Soil properties and vegetable crop size (Agri Technovation)

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Marnus Ferreira, Head of Soil Science
Phillip Nell, Soil scientist

In search of fertile soils

Vegetable production has had a long and storied history in South Africa. Vegetables were the first crops produced in the Cape of Good Hope and served as a welcome source of refreshment to sailors during their long journeys around Africa. The original production site was chosen due to the fertility of the soils at the foot of Table Mountain and the shores of Table Bay. Today still, the size and weight of vegetable crops can be linked to a soil’s physical and nutritional make-up.

Sandy soils pose a challenge

In areas of South Africa where vegetable production takes place on predominantly sandy soils such as Vaalwater and Sandveld, challenges experienced are depth to subsurface clay layers (which are usually poorly drained), areas of intense leaching, subsurface rock and sections where heavier soil occurs within an irrigation area. These challenges, if left unmanaged, reduce/may impact the overall yield of the planted vegetables. With regards to sandy soils, the challenge is usually water and nutrient retention. Sandy soils saturate easily, but, due to the high rate of drainage, they also dry out quickly. Typically, they have low levels of active carbon, clay and organic matter, which lead to a very low nutrient and water retention ability. When these normally deep sandy soils are combined with areas that vary in depth and subsurface clay and poorly drained areas, the result is a pivot or irrigation section that is very difficult to manage.

Understand and know your soil’s physical properties

The solution is to use Agri Technovation’s soil classification service to determine where those challenging areas are, how to correct/improve them if possible, and how to successfully manage those challenges.  When managing sandy soil challenges, it is not a case of one answer fits all. For example, the addition of organic material such as compost certainly has benefits, but on leached soils – which have drainage issues – added (increased) organic material without prior installation of drainage will lead to an exacerbated wet spot. Furthermore, in areas where subsurface clay appears, which is often accompanied by saturated conditions, drainage is required to rectify the situation. However, drainage must be installed at the correct depth to remedy the problem, otherwise the drainage system will have little to no effect.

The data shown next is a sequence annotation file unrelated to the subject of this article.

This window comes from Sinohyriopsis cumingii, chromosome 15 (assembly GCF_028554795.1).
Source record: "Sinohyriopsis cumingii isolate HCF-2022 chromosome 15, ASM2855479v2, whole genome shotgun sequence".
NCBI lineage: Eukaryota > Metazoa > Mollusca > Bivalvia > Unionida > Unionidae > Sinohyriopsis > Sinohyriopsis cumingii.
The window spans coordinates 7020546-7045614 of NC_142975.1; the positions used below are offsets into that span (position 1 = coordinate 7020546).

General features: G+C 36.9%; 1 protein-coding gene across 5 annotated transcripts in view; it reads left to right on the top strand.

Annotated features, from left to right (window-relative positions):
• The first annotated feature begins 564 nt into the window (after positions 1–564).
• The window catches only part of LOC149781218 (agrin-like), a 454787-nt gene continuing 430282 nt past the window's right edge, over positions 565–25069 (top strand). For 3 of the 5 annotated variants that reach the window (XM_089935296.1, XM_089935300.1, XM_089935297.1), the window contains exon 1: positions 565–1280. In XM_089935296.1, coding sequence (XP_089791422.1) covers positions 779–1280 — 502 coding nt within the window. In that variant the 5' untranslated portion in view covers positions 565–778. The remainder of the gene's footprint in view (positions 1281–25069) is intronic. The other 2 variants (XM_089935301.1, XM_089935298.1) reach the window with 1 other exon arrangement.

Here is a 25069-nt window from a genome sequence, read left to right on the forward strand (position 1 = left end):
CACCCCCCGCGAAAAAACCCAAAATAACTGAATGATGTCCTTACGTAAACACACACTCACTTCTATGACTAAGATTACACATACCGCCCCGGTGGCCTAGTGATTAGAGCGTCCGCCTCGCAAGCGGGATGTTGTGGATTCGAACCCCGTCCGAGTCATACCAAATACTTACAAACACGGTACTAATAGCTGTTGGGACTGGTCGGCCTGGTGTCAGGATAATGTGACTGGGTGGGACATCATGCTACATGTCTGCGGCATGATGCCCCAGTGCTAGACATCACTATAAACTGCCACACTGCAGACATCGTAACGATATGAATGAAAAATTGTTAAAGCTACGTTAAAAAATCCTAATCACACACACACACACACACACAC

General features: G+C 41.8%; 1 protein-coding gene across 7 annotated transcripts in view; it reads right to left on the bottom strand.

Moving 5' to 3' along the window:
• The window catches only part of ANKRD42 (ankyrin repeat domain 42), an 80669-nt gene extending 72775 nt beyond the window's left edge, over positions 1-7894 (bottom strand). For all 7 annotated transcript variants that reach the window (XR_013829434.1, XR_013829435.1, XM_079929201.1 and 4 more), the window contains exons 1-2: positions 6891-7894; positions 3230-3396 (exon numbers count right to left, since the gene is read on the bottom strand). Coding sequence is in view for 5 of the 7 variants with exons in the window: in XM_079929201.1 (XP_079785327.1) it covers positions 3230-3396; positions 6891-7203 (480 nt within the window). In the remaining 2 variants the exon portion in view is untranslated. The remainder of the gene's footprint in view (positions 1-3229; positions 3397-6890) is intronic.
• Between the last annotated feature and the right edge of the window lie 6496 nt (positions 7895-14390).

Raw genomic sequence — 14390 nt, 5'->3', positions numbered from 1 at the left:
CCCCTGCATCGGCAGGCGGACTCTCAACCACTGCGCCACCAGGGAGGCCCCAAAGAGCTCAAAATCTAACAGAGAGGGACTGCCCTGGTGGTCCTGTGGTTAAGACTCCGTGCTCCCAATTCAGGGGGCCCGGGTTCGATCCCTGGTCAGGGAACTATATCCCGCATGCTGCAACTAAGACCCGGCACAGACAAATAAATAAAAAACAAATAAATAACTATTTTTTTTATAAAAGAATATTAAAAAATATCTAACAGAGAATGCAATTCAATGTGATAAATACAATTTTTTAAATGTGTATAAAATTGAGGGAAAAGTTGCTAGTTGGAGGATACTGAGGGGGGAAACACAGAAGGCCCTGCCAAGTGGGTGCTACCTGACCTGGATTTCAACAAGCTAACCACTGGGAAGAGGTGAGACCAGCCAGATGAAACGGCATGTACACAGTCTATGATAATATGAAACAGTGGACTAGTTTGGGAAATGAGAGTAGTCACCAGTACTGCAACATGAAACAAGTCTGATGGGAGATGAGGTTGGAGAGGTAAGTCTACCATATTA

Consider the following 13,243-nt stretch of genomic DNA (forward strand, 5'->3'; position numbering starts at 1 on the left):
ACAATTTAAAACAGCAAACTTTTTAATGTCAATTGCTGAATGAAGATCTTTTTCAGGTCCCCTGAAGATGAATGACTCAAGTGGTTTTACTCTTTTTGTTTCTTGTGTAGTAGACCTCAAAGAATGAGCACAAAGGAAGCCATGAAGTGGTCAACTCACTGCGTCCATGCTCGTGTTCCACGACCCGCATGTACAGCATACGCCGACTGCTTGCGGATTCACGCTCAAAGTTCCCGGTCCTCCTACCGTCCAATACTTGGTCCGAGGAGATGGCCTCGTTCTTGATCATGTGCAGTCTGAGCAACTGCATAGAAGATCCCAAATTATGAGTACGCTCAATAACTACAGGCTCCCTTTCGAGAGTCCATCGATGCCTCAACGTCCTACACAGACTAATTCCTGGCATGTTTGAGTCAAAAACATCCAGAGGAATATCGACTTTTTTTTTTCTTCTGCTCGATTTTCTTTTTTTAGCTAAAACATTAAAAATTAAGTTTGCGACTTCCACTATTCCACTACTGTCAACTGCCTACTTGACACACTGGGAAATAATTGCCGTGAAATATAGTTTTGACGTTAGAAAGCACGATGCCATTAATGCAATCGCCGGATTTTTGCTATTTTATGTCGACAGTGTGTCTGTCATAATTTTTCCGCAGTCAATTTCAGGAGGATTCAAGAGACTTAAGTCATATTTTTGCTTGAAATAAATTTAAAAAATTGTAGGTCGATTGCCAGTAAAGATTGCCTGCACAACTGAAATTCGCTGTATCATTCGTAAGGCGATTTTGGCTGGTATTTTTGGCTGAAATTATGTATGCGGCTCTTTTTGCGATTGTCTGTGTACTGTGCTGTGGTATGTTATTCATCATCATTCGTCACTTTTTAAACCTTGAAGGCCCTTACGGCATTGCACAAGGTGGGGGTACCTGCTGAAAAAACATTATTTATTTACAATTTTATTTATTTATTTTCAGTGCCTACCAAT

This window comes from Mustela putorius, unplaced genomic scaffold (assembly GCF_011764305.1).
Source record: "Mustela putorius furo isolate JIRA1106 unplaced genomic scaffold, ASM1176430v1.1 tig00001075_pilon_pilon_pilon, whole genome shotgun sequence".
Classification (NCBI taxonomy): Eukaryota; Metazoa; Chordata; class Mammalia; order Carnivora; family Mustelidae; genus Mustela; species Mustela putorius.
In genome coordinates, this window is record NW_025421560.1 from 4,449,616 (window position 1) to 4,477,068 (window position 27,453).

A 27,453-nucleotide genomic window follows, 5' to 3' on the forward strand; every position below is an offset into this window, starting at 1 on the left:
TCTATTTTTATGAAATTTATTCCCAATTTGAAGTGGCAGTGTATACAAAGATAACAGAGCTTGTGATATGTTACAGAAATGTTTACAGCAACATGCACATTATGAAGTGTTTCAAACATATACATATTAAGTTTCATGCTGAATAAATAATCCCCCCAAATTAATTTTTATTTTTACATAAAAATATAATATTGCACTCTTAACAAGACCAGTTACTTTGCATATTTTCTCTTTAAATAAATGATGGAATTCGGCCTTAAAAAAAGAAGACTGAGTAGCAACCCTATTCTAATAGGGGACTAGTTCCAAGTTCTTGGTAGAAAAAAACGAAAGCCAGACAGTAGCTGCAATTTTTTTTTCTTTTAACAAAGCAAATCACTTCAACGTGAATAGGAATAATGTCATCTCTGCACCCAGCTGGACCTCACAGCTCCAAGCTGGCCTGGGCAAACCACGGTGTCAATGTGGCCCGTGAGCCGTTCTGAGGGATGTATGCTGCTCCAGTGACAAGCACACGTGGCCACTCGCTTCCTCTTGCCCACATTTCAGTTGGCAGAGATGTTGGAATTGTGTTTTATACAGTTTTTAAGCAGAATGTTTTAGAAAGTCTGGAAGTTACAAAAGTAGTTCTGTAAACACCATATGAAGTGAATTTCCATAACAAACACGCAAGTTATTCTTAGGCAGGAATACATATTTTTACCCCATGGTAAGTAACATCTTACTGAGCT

Proven results

The example shared below relates to a tendency often encountered (Figure 1). The size and weight of a cabbage crop were measured by doing a large-scale trial. The trial included a 5-hectare pivot section where the only variation was soil depth. Except for this variation, the soil was similar in every other way: nutritional status, texture, soil type, percentage coarse fragments and infiltration rate etc. The whole area received the same fertiliser, water and biostimulant applications. Total production cost per hectare came to around R40 000/ha.

The results (Figures 2 and 3) are self-explanatory, indicating the obvious difference in cabbage size achieved.

Shown in Figures 2 and 3 are three (3) randomly selected cabbages each that are representative of the specific trial site. The cabbages in Figure 2 are visibly larger (pen for scale) and weigh two-thirds more than the smaller cabbages in Figure 3. The cabbages in Figure 2 were grown on unimpeded deep Hutton soils, while the cabbages in Figure 3 were grown on 500 mm deep Hutton soils – impeded by rock.

As mentioned above, this variation in soil depth was the only difference between the two areas. The question to answer is what can be done to improve the production potential of the area indicated in Figure 1 with the presence of a root limiting layer at 500 mm (red circle).

As mentioned above, this variation in soil depth was the only difference between the two areas. The question to answer is what can be done to improve the production potential of the area indicated in Figure 1 with the presence of a root limiting layer at 500 mm (red circle).

The most important aspect is firstly, to understand the nature of the physical limitation and then, to manage it accordingly.

  • Firstly, it is worth investigating the type of rock underlaying the poorer area – whether it can be mechanically broken by deep ripping or not. By mechanically breaking the subsoil, rock drainage as well as the potential rooting depth can be improved.
  • The second step is to manage irrigation differently in this As the soil is shallower, it can take and store only about half the moisture of what can be taken and stored by the better area. In addition, the drainage component is much slower and therefore the amount and timing of irrigation must be adjusted to maintain optimal water-to-oxygen ratios in the soil.

Often these pivots can be segmented in order to manage water differently. This can be done either by soil moisture probes, by digging inspection pits or by drilling with an auger to ascertain moisture levels in terms of which irrigation strategies can be determined.

The above area-specific approach to management is only possible once it is known where the different areas are and the differences between them.

Soil classification is a once-off investment for your farm. The data obtained is applicable to each growing season and will allow you to successfully manage your crops, to increase yields and to avoid any unnecessary expenditure.

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